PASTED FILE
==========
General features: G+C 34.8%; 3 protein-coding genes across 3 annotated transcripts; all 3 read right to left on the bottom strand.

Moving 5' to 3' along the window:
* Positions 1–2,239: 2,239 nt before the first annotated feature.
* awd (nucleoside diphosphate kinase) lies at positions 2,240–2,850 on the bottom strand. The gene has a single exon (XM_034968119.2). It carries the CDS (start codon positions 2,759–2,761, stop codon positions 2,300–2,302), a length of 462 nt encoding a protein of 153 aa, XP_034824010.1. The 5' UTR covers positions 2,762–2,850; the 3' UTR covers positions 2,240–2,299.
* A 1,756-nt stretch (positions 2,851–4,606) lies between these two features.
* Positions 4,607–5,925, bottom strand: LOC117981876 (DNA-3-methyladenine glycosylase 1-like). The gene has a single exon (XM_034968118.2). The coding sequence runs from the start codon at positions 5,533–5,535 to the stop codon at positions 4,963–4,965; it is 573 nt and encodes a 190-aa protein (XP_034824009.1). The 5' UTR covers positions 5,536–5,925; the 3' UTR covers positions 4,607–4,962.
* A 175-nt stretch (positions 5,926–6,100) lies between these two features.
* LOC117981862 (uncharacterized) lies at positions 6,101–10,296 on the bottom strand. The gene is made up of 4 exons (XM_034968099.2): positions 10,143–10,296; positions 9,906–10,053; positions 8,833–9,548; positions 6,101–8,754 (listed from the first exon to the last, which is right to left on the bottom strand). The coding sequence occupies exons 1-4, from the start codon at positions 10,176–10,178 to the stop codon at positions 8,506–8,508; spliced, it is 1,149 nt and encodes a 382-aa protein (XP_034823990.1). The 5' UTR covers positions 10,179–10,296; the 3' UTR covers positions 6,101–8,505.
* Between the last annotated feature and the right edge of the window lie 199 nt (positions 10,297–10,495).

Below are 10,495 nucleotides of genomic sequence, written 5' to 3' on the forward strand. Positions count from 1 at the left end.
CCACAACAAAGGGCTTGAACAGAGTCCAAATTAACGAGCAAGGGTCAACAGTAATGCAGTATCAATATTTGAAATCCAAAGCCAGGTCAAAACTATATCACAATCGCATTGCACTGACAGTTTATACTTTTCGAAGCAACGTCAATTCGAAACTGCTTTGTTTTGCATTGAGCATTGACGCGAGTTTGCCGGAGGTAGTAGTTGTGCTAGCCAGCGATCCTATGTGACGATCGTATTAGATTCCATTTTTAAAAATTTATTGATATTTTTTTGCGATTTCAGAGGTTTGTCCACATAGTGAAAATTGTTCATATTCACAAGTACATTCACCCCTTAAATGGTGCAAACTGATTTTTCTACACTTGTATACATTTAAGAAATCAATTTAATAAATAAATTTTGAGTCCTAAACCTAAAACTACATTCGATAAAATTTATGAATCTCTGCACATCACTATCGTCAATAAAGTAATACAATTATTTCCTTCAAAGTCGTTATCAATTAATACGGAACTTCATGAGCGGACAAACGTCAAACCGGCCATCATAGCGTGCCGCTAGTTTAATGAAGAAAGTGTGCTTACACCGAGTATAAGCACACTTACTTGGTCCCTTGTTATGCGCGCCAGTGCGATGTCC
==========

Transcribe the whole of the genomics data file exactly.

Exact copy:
General features: G+C 34.8%; 3 protein-coding genes across 3 annotated transcripts; all 3 read right to left on the bottom strand.

Moving 5' to 3' along the window:
* Positions 1–2,239: 2,239 nt before the first annotated feature.
* awd (nucleoside diphosphate kinase) lies at positions 2,240–2,850 on the bottom strand. The gene has a single exon (XM_034968119.2). It carries the CDS (start codon positions 2,759–2,761, stop codon positions 2,300–2,302), a length of 462 nt encoding a protein of 153 aa, XP_034824010.1. The 5' UTR covers positions 2,762–2,850; the 3' UTR covers positions 2,240–2,299.
* A 1,756-nt stretch (positions 2,851–4,606) lies between these two features.
* Positions 4,607–5,925, bottom strand: LOC117981876 (DNA-3-methyladenine glycosylase 1-like). The gene has a single exon (XM_034968118.2). The coding sequence runs from the start codon at positions 5,533–5,535 to the stop codon at positions 4,963–4,965; it is 573 nt and encodes a 190-aa protein (XP_034824009.1). The 5' UTR covers positions 5,536–5,925; the 3' UTR covers positions 4,607–4,962.
* A 175-nt stretch (positions 5,926–6,100) lies between these two features.
* LOC117981862 (uncharacterized) lies at positions 6,101–10,296 on the bottom strand. The gene is made up of 4 exons (XM_034968099.2): positions 10,143–10,296; positions 9,906–10,053; positions 8,833–9,548; positions 6,101–8,754 (listed from the first exon to the last, which is right to left on the bottom strand). The coding sequence occupies exons 1-4, from the start codon at positions 10,176–10,178 to the stop codon at positions 8,506–8,508; spliced, it is 1,149 nt and encodes a 382-aa protein (XP_034823990.1). The 5' UTR covers positions 10,179–10,296; the 3' UTR covers positions 6,101–8,505.
* Between the last annotated feature and the right edge of the window lie 199 nt (positions 10,297–10,495).

Below are 10,495 nucleotides of genomic sequence, written 5' to 3' on the forward strand. Positions count from 1 at the left end.
CCACAACAAAGGGCTTGAACAGAGTCCAAATTAACGAGCAAGGGTCAACAGTAATGCAGTATCAATATTTGAAATCCAAAGCCAGGTCAAAACTATATCACAATCGCATTGCACTGACAGTTTATACTTTTCGAAGCAACGTCAATTCGAAACTGCTTTGTTTTGCATTGAGCATTGACGCGAGTTTGCCGGAGGTAGTAGTTGTGCTAGCCAGCGATCCTATGTGACGATCGTATTAGATTCCATTTTTAAAAATTTATTGATATTTTTTTGCGATTTCAGAGGTTTGTCCACATAGTGAAAATTGTTCATATTCACAAGTACATTCACCCCTTAAATGGTGCAAACTGATTTTTCTACACTTGTATACATTTAAGAAATCAATTTAATAAATAAATTTTGAGTCCTAAACCTAAAACTACATTCGATAAAATTTATGAATCTCTGCACATCACTATCGTCAATAAAGTAATACAATTATTTCCTTCAAAGTCGTTATCAATTAATACGGAACTTCATGAGCGGACAAACGTCAAACCGGCCATCATAGCGTGCCGCTAGTTTAATGAAGAAAGTGTGCTTACACCGAGTATAAGCACACTTACTTGGTCCCTTGTTATGCGCGCCAGTGCGATGTCC